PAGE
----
Sadly the sequel doesn't quite live up to the original's infectious joy. Partly that's because a lot of the best songs have already been used up - so that the occasional hits seen here are diluted with some B grade material.  Partly it's because Lily James, playing the young Streep, just doesn't have a strong singing voice to compete with Seyfried - and neither competes with a last minute cameo from Cher as their mum/grandma.  Partly it's because all the young actors in the flashback scenes to Meryl Streep's wild years have to do impersonations of how their elderly versions would act and it's hugely constraining. So we have Lily James not acting as her character but impersonating Streep's exaggerated somewhat awkward dancing - and we have all three young men impersonating Firth, Skarsgard and Brosnan from the original film.  Of the three Harry Skinner does the best as Young Harry, perfectly imitating Firth's stilted delivery.  But a few fun impersonations and a stellar Cher cameo do not a movie make. You'd be better off the just watching the end credit performance of Super Trouper on youtube.

MAMMA MIA! HERE WE GO AGAIN is available to rent and own. It has a running time of 1hr 54m and is rated PG.


Zac Efron is absolutely perfect as US serial killer Ted Bundy - a man who appeared kinda ordinary looking on photos but whom so many women described as charismatic and handsome. That charisma and handsomeness lured them into a false sense of comfort, and at least 30, to death and dismemberment.  Not that we see much of that in a film that is superb in its period detail and at showing the charming side of Bundy, but shies away from showing what the judge in this case calls his utter lack of humanity. The result is a lopsided film that does a disservice to his victims and (of course, this matters far far far less) to the audience.  Yes, we DO need to see his charm, but we also need to see the horror. Perhaps the problem is that the film is based on the memoirs of his fiancée, so she wouldn't have known that stuff, but my goodness, the director Joe Berlinger sure does having directed the multi-part Netflix doc on Bundy. So why not work with Michael Werwie, the adaptor of those memoirs, to show the parallel story of Bundy's interiority.  Otherwise, the movie as it stands, feels odd, and the final scene confrontation between Bundy and his long-time fiancee feels unearned and fake. Similarly, director Berlinger could easily have contrasted the sunny, warm-toned courtroom scenes, presided over by an avuncular and wry John Malkovich with a more gritty, nasty reality - a reality that contrasts with and interrogates Bundy's psychopathic charm.  Sadly, all we're left with are some good performances in a misguided film.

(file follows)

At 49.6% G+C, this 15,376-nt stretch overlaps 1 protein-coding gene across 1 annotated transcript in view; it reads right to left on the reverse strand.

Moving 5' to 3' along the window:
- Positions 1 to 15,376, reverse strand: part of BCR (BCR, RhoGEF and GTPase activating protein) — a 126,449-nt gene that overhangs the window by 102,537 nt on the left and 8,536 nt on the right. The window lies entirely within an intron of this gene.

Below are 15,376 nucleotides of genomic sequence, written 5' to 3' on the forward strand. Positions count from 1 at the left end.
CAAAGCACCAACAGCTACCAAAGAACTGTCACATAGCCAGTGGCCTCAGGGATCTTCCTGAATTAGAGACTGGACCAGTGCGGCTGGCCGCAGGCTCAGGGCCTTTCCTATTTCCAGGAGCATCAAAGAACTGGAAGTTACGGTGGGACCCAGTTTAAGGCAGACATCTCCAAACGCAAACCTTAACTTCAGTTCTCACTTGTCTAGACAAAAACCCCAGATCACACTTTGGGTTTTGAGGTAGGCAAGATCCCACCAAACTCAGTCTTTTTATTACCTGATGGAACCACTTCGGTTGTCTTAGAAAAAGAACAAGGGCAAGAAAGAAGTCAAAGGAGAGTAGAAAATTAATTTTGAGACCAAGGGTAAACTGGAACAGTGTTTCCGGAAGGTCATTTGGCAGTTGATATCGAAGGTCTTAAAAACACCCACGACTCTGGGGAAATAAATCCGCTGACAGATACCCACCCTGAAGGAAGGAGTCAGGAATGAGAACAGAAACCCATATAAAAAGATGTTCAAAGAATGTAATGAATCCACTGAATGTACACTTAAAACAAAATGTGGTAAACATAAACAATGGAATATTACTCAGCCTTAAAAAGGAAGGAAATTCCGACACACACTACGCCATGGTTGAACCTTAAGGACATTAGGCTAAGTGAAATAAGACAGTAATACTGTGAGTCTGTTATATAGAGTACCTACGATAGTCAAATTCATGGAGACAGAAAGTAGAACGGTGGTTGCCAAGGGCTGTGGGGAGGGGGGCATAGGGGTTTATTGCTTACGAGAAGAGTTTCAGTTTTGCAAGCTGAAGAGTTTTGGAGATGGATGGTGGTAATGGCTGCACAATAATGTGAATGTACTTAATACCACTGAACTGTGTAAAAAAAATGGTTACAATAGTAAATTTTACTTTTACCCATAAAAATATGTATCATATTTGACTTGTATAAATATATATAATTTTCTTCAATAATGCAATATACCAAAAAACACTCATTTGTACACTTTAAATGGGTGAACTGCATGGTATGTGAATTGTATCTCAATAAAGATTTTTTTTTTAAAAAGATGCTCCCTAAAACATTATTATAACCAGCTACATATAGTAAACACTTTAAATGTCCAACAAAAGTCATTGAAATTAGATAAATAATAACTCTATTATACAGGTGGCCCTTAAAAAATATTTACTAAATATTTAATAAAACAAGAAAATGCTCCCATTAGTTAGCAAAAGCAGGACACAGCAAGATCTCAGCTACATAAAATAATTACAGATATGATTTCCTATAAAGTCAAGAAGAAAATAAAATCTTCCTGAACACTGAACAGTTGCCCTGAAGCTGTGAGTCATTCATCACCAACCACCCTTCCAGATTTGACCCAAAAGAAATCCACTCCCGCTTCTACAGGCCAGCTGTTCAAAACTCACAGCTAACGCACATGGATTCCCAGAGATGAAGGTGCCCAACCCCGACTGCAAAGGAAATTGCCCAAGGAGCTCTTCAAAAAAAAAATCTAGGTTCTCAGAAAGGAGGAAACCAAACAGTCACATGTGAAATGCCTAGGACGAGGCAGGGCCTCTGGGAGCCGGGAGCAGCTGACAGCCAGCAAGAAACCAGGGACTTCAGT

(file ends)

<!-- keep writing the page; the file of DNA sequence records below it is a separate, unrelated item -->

EXTREMELY WICKED, SHOCKINGLY EVIL AND VILE has a running time of 110 minutes and is rated R in the USA and 15 in the UK. It is on release in Netflix worldwide except the UK where it is available on Sky Cinema On Demand and in cinemas.  It played Sundance and Tribeca 2019. 


Sergey Loznitsa's DONBASS is a strange surreal examination of the Russian agitprop and invasion of east Ukraine in 2014. This might seem like a niche arthouse topic but given all our concern with potential fake news, bots, twitter accounts and whatnot influencing our elections in the West, the film has a horror show urgency to it. 

It opens with people running through town fleeing troops, but it turns out that they're extras being directed in a video shoot to create a fake news blast. This is the kind of maddening fakery that occurs throughout the film to create a feeling of sickening unmooring from the truth. Later on a rich businessman is shaken down by local troops.  He owns his car? Fine. Prove it by handing it over to the local militia to use for their war effort.  All of these short stories add up to a sense of Kafka-esque craziness.  But then, every once in a while, one of these crazy stories in interspersed with one of simple suffering and its jarring and all the more moving.  There's one particularly awful one where we're taken inside a small, dark, damp shelter housing many families. Our guide is a smart sparky kid proudly showing us his "room" - the upper bunk bed in a room full of many such beds, with damp trickling down the wall, and everyone dressed in multiple layers of clothes to keep warm.   The overall impact is brutal, provocative and compelling. This is must-watch cinema. 

DONBASS has a running time of 121 minutes. It played Cannes 2018 where Loznitsa won the Un Certain Regard directing prize.  It opened last weekend in the UK in cinemas and on streaming services.